By James DeRuvo (doddleNEWS)
Jared Rosenthal is 17; and while most teenagers are going to the movies with their friends, Jared is making them, with his own money, a pair of HDSLRs and some help from a few sponsors. And the result of his film MONITOR makes me wonder… how long will it be before we see young, teen phenom movie directors with studio backing?
(Editor’s note: This is close to what Francis Ford Coppola once said, a girl in Ohio will be making movies on her camcorder.)
“The film was shot on two DSLR cameras over the course of 7 days with a budget of roughly $4,000. We raised all of the money through freelance work, donations, or sponsors. Some of our sponsors included Kessler Crane, Cobra Crane, Red Giant, D|Focus, Beachtek, K-Tek, and Handy SLR.” – Jared Rosenthal
Now granted, there’s a few mistakes in the film, but they’re mostly editing tweaks here and there that could tighten it up. The story itself is compelling: it’s about a single mother who picks up sounds of domestic violence as “skip” from her baby monitor. She then tries to get the police to find out what’s happening, but their hands area legally tied. So she puts together who’s hurting who, but not before she witnesses the killer driving off with his wife in the back of his pickup covered with a tarp.
It’s a very compelling thriller for a 17 year old who has managed to take full advantage cinematically of the boost independent filmmakers get with the combination of HDSLRs (A CanonCanon 60D + T2i) and the power of the Internet to distribute (via Vimeo) and advertise his film (through Facebook). And it’s also impressive that Rosenthal went “old school” and simply worked hard and through a combination of saving, donations from friends and family, and even sponsorships from companies like Kessler, Red Giant, and Beachtek, got together the money to fund his film.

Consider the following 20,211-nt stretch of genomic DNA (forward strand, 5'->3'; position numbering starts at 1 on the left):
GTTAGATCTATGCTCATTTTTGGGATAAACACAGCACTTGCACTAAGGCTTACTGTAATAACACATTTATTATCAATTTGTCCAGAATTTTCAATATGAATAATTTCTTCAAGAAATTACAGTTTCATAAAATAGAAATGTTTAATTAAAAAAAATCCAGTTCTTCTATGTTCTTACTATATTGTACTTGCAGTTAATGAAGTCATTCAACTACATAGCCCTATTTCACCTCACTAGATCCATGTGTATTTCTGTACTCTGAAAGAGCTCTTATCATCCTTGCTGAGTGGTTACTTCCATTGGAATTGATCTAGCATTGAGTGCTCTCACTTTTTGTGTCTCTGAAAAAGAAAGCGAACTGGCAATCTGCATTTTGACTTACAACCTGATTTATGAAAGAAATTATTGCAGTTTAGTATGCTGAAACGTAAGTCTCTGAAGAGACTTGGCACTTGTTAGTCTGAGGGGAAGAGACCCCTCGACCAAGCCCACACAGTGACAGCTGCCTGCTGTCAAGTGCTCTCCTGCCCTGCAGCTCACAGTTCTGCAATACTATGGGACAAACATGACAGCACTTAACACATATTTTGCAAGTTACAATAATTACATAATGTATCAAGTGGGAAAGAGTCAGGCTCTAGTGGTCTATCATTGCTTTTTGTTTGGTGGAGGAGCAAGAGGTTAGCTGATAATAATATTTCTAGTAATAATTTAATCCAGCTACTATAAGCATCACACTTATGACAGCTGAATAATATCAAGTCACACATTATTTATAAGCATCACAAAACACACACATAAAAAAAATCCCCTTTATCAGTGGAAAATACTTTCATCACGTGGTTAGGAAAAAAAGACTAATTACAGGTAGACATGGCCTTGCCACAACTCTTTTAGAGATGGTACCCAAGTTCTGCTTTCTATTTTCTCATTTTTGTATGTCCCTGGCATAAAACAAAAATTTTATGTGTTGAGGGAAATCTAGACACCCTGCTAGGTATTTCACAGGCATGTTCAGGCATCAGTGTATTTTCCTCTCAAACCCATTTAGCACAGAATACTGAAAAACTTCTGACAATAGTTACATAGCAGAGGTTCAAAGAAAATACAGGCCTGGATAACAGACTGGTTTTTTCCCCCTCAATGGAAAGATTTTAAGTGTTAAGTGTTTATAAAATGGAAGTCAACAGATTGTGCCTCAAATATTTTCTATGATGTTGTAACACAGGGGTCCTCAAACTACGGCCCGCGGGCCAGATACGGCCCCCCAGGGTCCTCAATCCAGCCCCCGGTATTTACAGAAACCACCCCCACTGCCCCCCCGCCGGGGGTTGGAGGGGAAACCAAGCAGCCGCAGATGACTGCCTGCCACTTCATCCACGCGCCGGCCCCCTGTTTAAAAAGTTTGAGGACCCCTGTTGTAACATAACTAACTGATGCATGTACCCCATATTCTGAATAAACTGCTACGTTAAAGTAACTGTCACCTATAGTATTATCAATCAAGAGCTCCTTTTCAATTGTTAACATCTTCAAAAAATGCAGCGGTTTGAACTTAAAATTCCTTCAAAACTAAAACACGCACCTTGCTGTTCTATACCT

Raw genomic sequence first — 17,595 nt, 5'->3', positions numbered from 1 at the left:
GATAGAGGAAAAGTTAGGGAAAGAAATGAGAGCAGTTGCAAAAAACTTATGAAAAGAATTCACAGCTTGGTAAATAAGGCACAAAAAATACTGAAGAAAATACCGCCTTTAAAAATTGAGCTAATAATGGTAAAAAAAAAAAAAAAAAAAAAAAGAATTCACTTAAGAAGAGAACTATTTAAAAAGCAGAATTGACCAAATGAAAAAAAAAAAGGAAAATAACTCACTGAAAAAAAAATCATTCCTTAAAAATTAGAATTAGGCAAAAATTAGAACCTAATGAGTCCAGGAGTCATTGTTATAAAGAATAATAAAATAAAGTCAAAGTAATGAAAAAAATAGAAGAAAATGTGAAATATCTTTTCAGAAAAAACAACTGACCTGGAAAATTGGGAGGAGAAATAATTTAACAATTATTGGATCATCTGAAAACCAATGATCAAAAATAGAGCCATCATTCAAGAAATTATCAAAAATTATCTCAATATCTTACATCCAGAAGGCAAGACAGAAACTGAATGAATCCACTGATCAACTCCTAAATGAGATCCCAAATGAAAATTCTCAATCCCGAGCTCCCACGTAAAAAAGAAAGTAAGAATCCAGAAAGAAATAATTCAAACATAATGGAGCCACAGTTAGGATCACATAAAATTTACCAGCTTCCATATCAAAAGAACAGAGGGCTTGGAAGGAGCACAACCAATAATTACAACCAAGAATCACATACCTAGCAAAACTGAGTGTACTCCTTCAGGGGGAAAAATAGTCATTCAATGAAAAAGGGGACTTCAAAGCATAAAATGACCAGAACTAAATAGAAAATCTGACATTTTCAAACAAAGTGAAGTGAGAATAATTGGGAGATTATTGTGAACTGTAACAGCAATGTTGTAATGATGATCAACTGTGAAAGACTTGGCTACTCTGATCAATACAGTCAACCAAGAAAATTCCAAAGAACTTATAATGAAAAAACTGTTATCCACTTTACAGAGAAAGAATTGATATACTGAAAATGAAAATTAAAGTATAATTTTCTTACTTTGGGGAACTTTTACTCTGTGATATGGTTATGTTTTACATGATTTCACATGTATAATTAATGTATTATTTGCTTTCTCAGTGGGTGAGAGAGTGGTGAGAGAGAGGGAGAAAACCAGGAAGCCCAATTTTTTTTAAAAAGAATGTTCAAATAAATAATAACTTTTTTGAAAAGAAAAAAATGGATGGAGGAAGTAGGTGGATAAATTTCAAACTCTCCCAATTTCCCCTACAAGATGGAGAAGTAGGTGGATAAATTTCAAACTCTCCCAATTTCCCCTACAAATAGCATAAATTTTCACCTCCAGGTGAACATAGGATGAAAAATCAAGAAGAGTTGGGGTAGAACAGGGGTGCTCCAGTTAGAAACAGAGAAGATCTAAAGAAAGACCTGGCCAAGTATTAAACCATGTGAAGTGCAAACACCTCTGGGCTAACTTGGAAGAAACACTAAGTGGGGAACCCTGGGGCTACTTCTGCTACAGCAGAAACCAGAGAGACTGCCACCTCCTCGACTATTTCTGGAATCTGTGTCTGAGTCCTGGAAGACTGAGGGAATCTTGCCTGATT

“We were 14 when we started development on the project,” said Rosenthal, “and we were acutely aware of the enormity of the material we were tackling. We also knew that if we ever wanted to see the project to fruition, we needed all of our bases covered, and we needed a powerful script to draw people in.”
Even more so, the entire crew, was made up of teens – presumably his friends who shared his filmmaking passion. He also went for a mature theme that prompted using adults, and he directs them impressively to some fantastic performances. “My first reaction would be how hard it was to get a bunch of professional adult actors to trust in a bunch of teenagers for a project as big as this was,” added Rosenthal. “But truth be told, everyone was exceptionally trusting and dedicated. Our actors gave it their all, and we couldn’t be more grateful for that.”
And what I like is that he told a pure story, a thriller, without any CGI or special effects – which is usually the automatic choice of younger filmmakers who are looking to add more production value to their films but they’re on a shoestring budget like Rosenthal. Instead of going big and adding effects – which after looking at his Vimeo page, he certainly could have, he worked with what he had and relied on the story to carry the film, and that’s the hallmark of a good director.
Monitor has been submitted to the Tribecca Film Festival, and you can check out more at his Facebook page. So, what do you think? Will we see teen directors doing major features now that the quality barrier of cameras has been breached?